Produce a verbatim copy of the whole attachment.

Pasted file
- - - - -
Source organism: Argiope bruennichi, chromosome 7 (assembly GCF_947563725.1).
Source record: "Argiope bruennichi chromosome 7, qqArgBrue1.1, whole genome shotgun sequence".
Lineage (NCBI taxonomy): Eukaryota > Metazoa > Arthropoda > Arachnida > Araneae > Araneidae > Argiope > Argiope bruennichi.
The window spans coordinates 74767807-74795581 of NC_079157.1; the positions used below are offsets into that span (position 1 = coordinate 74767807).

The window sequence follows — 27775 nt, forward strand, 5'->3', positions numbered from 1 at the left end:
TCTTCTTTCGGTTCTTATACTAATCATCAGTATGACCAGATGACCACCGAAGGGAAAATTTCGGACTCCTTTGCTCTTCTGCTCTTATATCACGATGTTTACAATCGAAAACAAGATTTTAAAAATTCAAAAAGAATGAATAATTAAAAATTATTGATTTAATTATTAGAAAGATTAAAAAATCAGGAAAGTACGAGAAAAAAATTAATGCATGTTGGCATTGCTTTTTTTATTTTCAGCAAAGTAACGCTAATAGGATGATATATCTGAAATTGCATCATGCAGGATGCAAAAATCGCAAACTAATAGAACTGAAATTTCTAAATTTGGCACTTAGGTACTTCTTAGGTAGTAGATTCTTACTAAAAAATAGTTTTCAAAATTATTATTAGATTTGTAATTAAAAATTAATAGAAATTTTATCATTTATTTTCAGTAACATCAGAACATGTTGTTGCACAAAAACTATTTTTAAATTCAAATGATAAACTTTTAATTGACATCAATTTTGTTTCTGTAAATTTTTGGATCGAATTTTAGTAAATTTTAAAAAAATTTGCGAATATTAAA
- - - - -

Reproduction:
Source organism: Argiope bruennichi, chromosome 7 (assembly GCF_947563725.1).
Source record: "Argiope bruennichi chromosome 7, qqArgBrue1.1, whole genome shotgun sequence".
Lineage (NCBI taxonomy): Eukaryota > Metazoa > Arthropoda > Arachnida > Araneae > Araneidae > Argiope > Argiope bruennichi.
The window spans coordinates 74767807-74795581 of NC_079157.1; the positions used below are offsets into that span (position 1 = coordinate 74767807).

The window sequence follows — 27775 nt, forward strand, 5'->3', positions numbered from 1 at the left end:
TCTTCTTTCGGTTCTTATACTAATCATCAGTATGACCAGATGACCACCGAAGGGAAAATTTCGGACTCCTTTGCTCTTCTGCTCTTATATCACGATGTTTACAATCGAAAACAAGATTTTAAAAATTCAAAAAGAATGAATAATTAAAAATTATTGATTTAATTATTAGAAAGATTAAAAAATCAGGAAAGTACGAGAAAAAAATTAATGCATGTTGGCATTGCTTTTTTTATTTTCAGCAAAGTAACGCTAATAGGATGATATATCTGAAATTGCATCATGCAGGATGCAAAAATCGCAAACTAATAGAACTGAAATTTCTAAATTTGGCACTTAGGTACTTCTTAGGTAGTAGATTCTTACTAAAAAATAGTTTTCAAAATTATTATTAGATTTGTAATTAAAAATTAATAGAAATTTTATCATTTATTTTCAGTAACATCAGAACATGTTGTTGCACAAAAACTATTTTTAAATTCAAATGATAAACTTTTAATTGACATCAATTTTGTTTCTGTAAATTTTTGGATCGAATTTTAGTAAATTTTAAAAAAATTTGCGAATATTAAA